Indoor Air Pollution

by Boonsita Wanphusit

Indoor Air Pollution

Indoor air pollution refers to chemical, biological and physical contamination of indoor air. It may result in adverse health effects. In developing countries, the main source of indoor air pollution is biomass smoke which contains suspended particulate matter (5PM), nitrogen dioxide (NO2), sulphur dioxide (SO2), carbon monoxide (Ca), formaldehyde and polycyclic aromatic hydrocarbons (PAHs).

Sources of Indoor Air Pollution

Indoor air pollution can be caused by tobacco smoke, carbon monoxide or nitrogen oxides from unvented or faulty gas appliances, particles from wood-burning stoves, fireplaces and aerosol sprays, and biological agents, such as pet dander, dust and mold. Asbestos, lead and radon are particularly dangerous indoor pollutants that can cause brain damage and cancer.

Air Quality

Air Quality is the degree to which the ambient air is pollution-free, assessed by measuring a number of indicators of pollution.

Sick Building Syndrome

Sick Building Syndrome is a condition affecting office workers, typically marked by headaches and respiratory problems, attributed to unhealthy or stressful factors in the working environment such as poor ventilation.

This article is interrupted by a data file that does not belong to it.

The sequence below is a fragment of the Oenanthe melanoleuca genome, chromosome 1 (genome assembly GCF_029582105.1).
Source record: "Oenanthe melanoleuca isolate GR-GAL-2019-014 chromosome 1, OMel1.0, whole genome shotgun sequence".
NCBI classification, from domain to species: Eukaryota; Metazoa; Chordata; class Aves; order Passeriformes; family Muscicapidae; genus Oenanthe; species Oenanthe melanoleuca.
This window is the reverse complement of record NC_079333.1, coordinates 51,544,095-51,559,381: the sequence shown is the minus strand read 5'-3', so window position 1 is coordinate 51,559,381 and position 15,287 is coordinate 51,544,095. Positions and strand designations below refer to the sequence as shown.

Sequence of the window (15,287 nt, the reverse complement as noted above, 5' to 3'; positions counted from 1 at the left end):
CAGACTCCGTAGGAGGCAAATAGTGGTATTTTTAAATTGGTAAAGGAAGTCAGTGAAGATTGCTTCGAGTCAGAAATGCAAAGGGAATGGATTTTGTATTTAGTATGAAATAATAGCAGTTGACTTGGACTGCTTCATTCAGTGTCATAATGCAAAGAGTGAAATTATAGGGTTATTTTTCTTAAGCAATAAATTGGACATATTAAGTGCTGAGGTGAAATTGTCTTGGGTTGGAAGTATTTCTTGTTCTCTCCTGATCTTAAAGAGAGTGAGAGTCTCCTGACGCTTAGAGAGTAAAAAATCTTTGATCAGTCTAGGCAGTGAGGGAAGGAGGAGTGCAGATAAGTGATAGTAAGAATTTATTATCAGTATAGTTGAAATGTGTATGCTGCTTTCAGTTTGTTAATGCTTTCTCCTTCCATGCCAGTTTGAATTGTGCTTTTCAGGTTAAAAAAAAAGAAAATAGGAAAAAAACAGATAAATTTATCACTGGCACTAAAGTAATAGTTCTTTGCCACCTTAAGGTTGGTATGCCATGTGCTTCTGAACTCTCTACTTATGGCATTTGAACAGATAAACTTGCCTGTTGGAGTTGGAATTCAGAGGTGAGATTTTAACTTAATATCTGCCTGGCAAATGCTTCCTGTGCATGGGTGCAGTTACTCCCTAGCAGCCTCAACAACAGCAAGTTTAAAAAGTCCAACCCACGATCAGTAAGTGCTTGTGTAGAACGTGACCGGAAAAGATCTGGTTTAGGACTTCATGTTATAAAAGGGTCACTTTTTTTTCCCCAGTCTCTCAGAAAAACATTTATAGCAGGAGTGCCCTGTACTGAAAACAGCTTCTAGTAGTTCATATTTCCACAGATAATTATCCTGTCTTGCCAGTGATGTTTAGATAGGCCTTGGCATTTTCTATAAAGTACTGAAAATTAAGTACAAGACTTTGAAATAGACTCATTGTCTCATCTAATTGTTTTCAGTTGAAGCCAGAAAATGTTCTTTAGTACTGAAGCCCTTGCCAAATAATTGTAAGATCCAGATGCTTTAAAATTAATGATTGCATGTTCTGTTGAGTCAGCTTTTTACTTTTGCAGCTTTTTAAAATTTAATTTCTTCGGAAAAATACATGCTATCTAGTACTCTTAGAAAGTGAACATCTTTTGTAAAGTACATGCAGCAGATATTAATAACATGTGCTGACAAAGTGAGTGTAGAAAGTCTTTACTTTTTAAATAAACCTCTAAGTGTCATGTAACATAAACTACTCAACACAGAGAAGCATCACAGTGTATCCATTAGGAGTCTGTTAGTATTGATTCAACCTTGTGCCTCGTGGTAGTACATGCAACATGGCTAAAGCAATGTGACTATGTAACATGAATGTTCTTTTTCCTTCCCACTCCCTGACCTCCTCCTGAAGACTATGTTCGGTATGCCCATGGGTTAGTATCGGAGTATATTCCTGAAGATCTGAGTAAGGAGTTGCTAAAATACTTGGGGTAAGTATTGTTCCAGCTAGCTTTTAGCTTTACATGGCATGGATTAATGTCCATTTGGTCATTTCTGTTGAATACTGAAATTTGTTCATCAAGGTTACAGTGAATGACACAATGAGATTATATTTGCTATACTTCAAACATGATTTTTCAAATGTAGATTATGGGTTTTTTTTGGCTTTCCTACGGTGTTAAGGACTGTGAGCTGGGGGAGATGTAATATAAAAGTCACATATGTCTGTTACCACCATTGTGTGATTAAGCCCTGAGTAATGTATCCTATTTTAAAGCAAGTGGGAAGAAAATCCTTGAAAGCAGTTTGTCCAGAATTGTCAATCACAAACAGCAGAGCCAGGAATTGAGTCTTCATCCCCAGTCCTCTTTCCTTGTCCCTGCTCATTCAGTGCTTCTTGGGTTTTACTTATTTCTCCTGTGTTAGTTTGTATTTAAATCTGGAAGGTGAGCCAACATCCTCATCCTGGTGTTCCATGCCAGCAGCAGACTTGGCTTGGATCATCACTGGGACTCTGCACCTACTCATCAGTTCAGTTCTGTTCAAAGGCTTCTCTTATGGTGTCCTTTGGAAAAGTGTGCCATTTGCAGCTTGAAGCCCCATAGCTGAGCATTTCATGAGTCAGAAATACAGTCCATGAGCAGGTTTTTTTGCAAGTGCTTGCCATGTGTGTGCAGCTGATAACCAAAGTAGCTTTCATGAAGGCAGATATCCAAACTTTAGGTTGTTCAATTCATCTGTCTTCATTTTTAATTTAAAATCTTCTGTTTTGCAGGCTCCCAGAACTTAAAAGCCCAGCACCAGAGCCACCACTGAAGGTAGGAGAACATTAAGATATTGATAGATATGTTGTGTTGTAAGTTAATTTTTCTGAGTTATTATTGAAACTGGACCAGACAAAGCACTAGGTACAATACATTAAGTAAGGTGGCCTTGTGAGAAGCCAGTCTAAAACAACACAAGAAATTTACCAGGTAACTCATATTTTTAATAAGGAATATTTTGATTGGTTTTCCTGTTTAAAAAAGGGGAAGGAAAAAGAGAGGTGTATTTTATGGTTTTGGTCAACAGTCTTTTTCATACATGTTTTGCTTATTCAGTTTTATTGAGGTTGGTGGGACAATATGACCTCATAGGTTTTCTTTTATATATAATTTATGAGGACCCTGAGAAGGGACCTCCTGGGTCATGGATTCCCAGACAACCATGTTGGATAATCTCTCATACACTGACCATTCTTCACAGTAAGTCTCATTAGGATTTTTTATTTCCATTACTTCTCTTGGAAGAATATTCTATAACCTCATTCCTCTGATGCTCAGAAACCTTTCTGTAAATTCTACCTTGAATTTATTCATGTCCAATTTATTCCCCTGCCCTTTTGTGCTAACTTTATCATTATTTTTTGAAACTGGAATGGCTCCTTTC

Effects of Indoor Air Pollution

The effects of indoor air pollutants range from short-term effects – eye and throat irritation – to long-term effects – respiratory disease and cancer. Exposure to high levels of some pollutants, such as carbon monoxide, can even result in immediate death. Also, some indoor pollutants can magnify the effects of other indoor pollutants.

Common symptoms of Indoor Air Pollution

Symptoms of poor indoor air quality are very broad and depend on the contaminant. They can easily be mistaken for symptoms of other illnesses such as allergies, stress, colds and influenza. The most common symptoms are:



watery eyes




upper respiratory congestion

If you notice relief from your symptoms soon after leaving a particular room or building, your symptoms may be caused by indoor air contaminants.

5 Ways To Improve Indoor Air Quality

  • Use an exhaust fan or crack open a window when cooking, running the dishwasher, or bathing.
  • Don't overwater house plants.
  • Vent the clothes dryer to the outside.
  • Fix leaky plumbing to prevent moisture-loving mold
  • Empty drip pans in your window air conditioner and dehumidifier.